NGO demands climate compensation for developing world

Rich countries should be made to pay for the impact their residents' lavish lifestyles are having on the people an environment of the developing world, according to Friends of the Earth's European wing.

Environmental NGOs believe wealthy countries should foot the bill for environmental disasters in the developing world

Environmental NGOs believe wealthy countries should foot the bill for environmental disasters in the developing world

The influential campaign group is part of a coalition of NGOs and think tanks to have published a report Up in Smoke? Latin America and the Caribbean this week looking at social and economic impact of climate change on the region.

It concludes that the EU must step up its efforts to limit carbon emissions and in the meantime pick up the bill for adaptation to climate change and disaster relief in developing countries.

The report adds to the growing body of evidence showing that weather patterns are becoming less predictable and more extreme.

Climate change is expected to cause drought in the Amazon, floods in Haiti, vanishing glaciers in Colombia, extreme cold in the Andes and hurricanes in southern Brazil, Central America and the Caribbean.

These countries do receive some help from those nations most responsible for the crisis, but FoE argues it is far too little.

The EU has made less than ¬300 million per year available to help developing countries address and adapt to climate change whereas the Red Cross estimates the annual costs of climate-related disasters in poor countries over the next 20 years will be ¬300-¬500 billion - 1,000 times more in the most optimistic scenario.

The report also points out that the whole of Latin America has contributed only 4% of energy related global emissions over the past 50 years, whereas the European Union accounts for 22%.

As well as laying the blame for climate change - and responsibility to pay for it - at the feet of the industrialised world, the report calls for immediate action in a number of specific areas.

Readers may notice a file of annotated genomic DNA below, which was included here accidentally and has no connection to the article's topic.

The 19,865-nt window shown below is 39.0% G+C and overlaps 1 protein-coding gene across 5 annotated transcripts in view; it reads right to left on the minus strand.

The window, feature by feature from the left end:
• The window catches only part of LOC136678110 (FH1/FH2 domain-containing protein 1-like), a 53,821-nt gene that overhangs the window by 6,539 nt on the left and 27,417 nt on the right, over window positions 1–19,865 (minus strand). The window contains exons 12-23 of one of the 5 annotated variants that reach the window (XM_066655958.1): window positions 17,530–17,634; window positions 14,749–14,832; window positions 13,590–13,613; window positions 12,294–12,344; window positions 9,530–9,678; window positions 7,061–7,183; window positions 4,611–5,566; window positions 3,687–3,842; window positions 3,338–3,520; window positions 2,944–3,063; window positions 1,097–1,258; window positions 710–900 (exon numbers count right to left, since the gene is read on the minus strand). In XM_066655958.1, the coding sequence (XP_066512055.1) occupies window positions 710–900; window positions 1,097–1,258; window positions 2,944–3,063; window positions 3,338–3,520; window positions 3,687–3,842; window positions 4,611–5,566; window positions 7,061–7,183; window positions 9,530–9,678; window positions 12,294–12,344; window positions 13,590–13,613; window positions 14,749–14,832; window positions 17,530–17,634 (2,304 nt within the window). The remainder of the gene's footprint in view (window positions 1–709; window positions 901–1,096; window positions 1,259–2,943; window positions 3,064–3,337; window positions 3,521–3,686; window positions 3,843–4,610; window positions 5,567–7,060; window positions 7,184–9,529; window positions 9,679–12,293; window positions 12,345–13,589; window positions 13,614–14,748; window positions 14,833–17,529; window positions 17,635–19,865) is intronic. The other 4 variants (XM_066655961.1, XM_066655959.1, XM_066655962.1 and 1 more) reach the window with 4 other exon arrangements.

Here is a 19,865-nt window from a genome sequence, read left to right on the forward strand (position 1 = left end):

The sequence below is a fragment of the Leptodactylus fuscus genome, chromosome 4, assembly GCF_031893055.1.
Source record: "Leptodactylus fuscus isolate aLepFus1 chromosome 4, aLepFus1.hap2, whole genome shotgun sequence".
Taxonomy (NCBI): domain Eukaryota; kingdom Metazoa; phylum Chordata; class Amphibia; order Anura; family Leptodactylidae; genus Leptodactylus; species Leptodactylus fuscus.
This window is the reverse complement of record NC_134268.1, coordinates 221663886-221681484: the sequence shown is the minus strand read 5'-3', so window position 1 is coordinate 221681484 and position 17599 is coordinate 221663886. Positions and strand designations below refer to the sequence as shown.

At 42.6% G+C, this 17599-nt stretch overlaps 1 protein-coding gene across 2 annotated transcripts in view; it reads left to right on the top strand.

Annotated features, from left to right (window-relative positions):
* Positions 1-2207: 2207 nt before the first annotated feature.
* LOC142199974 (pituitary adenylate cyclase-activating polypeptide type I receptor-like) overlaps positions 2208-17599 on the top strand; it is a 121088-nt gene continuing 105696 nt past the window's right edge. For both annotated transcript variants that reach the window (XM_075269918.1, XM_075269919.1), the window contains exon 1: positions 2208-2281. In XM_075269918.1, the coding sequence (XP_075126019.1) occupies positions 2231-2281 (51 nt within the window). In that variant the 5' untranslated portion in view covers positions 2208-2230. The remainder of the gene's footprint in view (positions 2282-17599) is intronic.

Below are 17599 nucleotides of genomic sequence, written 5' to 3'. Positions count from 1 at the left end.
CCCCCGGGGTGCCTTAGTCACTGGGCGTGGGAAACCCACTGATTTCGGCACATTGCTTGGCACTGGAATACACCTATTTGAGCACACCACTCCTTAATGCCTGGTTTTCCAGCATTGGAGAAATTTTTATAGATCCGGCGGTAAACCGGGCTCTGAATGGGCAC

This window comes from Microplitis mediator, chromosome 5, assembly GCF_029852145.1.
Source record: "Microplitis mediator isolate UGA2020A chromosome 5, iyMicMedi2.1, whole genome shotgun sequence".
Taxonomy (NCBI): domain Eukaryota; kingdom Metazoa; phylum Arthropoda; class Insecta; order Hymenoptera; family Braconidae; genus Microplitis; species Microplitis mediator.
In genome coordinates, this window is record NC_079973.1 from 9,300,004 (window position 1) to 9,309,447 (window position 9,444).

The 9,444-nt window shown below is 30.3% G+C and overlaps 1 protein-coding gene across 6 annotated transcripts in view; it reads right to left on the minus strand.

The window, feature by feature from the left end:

First and most obvious is the need to cut greenhouse gas emissions, but on top of this it says there should be more action to stop illegal logging and government-sanctioned deforestation in South America and more emphasis on sustainable development with priority given to energy efficiency and renewable energy projects.

On top of this should be increased financial support for small-scale agriculture and, perhaps most interestingly, new standards should be applied for the private sector.

The report says it is vital for the international companies involved in sectors such as energy, logging, mining, water and the construction of infrastructure to take on board that development in the region needs to meet sustainability criteria.

Jan Kowalzig, climate campaigner at Friends of the Earth Europe said: "The poorest of the poor are hit first and hardest by the impacts of climate change, although they had little or no role in causing the crisis.

"Climate change is mostly a result of the energy-hungry lifestyles in the rich world, including the European Union. Consequently, Europe must take more serious steps to cut back its own emissions, but also it must act according to the principle that the polluter must pay and must finance adaptation measures and disaster relief in regions like in Latin America and the Caribbean."

Sam Bond



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